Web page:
Speaking at the Morgan Stanley Global Healthcare Conference this week, Anthem CEO Joseph Swedish indicated that the insurer might be poised to exit more Affordable Care Act exchanges.
“There’s still some remaining states that we are in negotiation with—both the regulators as well as the legislative arena—to position ourselves appropriately” for 2018, he said. Insurers have until Sept. 27 to finalize the ACA exchange participation plans.
Swedish said the insurer is continuing its strategy of “surgical extraction” from individual marketplaces when it deems it necessary. Anthem has already announced that it will exit the exchanges in Virginia, Nevada, Wisconsin, Indiana and Ohio next year, and it will reduce its presence in Kentucky, Missouri, California and Georgia.
As is the case for other insurers, one of the biggest problems for Anthem’s individual market business is the uncertainty over funding for cost-sharing reduction payments, Swedish said, noting that 70% of its members receive those subsidies. “If that is not available, that translates to really significant deterioration of the marketplace,” he added. (Webcast replay)
OIG to CMS: Continue oversight of CO-OPs
Though only six consumer-operated and oriented plans out of the original 23 remained operational by the end of the 2016 plan year, federal regulators must continue to closely oversee them, according to the Department of Health and Human Services Office of Inspector General.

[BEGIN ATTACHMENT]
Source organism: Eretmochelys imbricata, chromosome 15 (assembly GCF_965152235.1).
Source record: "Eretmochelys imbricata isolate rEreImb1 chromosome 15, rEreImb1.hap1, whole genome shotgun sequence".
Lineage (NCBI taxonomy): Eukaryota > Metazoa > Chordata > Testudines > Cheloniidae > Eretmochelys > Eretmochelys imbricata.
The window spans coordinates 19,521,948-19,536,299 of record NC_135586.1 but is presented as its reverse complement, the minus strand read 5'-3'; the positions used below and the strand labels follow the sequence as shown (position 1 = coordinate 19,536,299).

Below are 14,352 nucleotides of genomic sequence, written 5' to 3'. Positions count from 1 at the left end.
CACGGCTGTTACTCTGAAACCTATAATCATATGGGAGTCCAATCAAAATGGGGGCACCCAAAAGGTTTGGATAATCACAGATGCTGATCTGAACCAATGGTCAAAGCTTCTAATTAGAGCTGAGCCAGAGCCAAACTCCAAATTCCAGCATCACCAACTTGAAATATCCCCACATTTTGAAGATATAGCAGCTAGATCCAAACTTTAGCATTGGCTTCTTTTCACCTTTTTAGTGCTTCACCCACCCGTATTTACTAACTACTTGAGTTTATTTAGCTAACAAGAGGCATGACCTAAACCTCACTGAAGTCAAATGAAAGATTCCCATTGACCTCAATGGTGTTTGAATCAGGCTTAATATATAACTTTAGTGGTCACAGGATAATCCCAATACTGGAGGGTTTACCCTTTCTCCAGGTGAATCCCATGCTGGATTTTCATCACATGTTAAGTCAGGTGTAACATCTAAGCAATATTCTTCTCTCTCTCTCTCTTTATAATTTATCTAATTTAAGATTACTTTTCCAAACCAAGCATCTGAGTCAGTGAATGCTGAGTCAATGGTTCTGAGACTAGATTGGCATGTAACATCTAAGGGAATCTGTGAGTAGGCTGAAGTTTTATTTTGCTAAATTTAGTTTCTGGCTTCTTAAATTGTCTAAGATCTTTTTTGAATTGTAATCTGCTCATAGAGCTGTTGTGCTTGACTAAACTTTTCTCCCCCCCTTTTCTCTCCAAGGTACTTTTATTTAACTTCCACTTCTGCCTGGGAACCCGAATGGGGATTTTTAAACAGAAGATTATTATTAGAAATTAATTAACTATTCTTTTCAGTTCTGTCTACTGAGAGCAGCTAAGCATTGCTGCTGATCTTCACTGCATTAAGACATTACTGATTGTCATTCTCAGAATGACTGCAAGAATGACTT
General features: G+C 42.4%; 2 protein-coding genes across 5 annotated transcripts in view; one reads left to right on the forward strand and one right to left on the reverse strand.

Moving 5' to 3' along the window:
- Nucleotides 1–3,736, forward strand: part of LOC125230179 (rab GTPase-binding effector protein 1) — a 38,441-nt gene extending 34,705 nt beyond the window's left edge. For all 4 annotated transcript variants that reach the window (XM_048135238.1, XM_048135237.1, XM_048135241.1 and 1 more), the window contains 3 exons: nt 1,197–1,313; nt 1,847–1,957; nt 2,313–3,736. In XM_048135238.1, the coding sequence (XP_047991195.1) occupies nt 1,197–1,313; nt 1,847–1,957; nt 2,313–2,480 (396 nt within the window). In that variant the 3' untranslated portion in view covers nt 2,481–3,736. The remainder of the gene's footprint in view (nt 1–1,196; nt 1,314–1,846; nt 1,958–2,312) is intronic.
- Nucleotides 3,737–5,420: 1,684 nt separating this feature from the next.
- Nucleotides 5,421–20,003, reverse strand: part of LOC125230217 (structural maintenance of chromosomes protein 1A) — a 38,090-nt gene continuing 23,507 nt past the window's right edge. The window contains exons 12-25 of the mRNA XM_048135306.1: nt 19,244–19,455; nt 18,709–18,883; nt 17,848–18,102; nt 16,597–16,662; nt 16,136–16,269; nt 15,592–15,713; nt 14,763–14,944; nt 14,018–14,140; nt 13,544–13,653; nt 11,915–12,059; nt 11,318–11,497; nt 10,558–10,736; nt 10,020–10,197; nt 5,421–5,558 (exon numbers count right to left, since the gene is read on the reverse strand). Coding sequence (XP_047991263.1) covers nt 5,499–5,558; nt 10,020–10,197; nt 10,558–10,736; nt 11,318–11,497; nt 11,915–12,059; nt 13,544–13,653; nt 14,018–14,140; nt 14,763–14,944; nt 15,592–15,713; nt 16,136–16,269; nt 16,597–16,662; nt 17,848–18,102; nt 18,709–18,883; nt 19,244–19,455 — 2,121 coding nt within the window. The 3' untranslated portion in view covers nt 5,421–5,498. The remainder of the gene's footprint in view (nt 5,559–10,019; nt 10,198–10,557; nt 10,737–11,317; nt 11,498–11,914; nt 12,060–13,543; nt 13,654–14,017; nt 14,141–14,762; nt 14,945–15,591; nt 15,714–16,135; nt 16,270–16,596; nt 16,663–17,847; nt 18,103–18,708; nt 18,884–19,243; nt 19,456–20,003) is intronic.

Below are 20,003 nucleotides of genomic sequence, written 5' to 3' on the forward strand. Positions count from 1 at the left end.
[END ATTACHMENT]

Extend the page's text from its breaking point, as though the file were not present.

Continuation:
The six CO-OPs still standing when the agency conducted its review did not appear to be financially viable and sustainable based on their reported net income and available capital and surplus, the agency said. Thus, it recommended that the Centers for Medicare & Medicaid Services keep working with them to improve their financial condition, continue using corrective action and enhanced oversight plans, and keep working with states to ensure CO-OP plan members receive continuous coverage and access to plan providers and services. (Report) (PDF)
UnitedHealth might buy Chilean healthcare company
South American company Banmedica SA recently informed regulators that it entered a nonbinding agreement to sell all its shares to UnitedHealth.
The company provides health insurance and other services and operates clinics. It said the price per share would be $3.47 if the takeover bid materializes, though its statement did not mention the estimated total value of the proposed deal. (Reuters)
Baylor Scott & White teams up with Cigna
Cigna has joined forces with the Baylor Scott & White Quality Alliance on a population health initiative. The initiative, which aims to improve care quality and affordability as well as patient experience, will target 40,000 individuals who are covered by Cigna and get care from BSWQA physicians.
Cigna will compensate physicians involved in the initiative for the medical and care coordination services they provide, and may award them additional reimbursement if they meet certain targets for improving quality and lowering medical costs. (Release)